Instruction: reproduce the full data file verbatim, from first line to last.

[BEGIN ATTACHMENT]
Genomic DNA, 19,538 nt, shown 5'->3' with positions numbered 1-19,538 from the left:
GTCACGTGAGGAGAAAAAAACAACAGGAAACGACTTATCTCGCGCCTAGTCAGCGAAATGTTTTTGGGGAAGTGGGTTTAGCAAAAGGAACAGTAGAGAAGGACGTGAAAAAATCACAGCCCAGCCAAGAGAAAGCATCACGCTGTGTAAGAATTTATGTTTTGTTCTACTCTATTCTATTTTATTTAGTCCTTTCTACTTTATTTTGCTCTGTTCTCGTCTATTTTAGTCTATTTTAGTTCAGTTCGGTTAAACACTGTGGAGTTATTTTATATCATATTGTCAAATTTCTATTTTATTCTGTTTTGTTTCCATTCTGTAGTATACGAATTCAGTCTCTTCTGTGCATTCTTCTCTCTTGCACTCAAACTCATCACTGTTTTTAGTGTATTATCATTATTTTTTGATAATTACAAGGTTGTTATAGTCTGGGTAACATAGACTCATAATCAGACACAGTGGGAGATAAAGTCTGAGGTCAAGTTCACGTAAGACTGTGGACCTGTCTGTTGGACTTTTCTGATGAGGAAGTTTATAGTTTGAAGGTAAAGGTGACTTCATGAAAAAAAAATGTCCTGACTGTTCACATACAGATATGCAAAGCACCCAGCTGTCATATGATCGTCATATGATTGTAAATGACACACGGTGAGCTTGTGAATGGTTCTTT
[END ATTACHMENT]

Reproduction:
Genomic DNA, 19,538 nt, shown 5'->3' with positions numbered 1-19,538 from the left:
GTCACGTGAGGAGAAAAAAACAACAGGAAACGACTTATCTCGCGCCTAGTCAGCGAAATGTTTTTGGGGAAGTGGGTTTAGCAAAAGGAACAGTAGAGAAGGACGTGAAAAAATCACAGCCCAGCCAAGAGAAAGCATCACGCTGTGTAAGAATTTATGTTTTGTTCTACTCTATTCTATTTTATTTAGTCCTTTCTACTTTATTTTGCTCTGTTCTCGTCTATTTTAGTCTATTTTAGTTCAGTTCGGTTAAACACTGTGGAGTTATTTTATATCATATTGTCAAATTTCTATTTTATTCTGTTTTGTTTCCATTCTGTAGTATACGAATTCAGTCTCTTCTGTGCATTCTTCTCTCTTGCACTCAAACTCATCACTGTTTTTAGTGTATTATCATTATTTTTTGATAATTACAAGGTTGTTATAGTCTGGGTAACATAGACTCATAATCAGACACAGTGGGAGATAAAGTCTGAGGTCAAGTTCACGTAAGACTGTGGACCTGTCTGTTGGACTTTTCTGATGAGGAAGTTTATAGTTTGAAGGTAAAGGTGACTTCATGAAAAAAAAATGTCCTGACTGTTCACATACAGATATGCAAAGCACCCAGCTGTCATATGATCGTCATATGATTGTAAATGACACACGGTGAGCTTGTGAATGGTTCTTT